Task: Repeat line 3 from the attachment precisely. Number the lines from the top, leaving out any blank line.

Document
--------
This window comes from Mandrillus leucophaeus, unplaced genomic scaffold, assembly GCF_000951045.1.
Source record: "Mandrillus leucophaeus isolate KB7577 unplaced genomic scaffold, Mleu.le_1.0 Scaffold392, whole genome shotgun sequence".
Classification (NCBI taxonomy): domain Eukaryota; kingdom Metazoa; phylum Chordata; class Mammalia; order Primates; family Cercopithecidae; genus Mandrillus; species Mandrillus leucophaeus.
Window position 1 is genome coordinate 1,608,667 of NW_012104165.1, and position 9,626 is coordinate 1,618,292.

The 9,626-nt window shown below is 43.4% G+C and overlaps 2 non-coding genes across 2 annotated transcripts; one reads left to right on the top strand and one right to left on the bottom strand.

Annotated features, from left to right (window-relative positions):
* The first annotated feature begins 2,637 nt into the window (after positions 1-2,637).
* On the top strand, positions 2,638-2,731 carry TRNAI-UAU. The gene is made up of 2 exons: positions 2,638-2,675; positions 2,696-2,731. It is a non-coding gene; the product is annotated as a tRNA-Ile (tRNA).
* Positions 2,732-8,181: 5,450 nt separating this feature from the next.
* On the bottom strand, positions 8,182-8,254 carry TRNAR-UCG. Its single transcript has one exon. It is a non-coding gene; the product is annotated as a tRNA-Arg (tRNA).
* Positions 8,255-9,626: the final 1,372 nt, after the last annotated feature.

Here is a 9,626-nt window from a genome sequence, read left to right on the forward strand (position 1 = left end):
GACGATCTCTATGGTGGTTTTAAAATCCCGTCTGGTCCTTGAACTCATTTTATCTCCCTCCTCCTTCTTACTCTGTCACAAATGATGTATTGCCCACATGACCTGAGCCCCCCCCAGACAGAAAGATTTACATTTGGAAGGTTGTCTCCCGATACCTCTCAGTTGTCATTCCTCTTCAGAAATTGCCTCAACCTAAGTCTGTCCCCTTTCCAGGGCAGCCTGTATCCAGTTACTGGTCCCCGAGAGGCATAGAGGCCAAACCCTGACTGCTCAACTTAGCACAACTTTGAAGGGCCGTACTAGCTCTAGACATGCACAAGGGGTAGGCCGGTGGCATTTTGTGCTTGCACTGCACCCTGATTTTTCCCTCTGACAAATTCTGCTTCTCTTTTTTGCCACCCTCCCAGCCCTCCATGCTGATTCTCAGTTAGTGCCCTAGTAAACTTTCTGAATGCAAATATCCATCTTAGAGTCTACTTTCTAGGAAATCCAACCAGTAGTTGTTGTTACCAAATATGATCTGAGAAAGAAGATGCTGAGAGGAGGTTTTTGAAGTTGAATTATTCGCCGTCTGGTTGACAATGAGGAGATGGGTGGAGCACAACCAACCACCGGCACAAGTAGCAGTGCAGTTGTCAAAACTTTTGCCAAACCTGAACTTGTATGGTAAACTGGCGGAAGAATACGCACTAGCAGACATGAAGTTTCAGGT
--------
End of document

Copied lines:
Classification (NCBI taxonomy): domain Eukaryota; kingdom Metazoa; phylum Chordata; class Mammalia; order Primates; family Cercopithecidae; genus Mandrillus; species Mandrillus leucophaeus.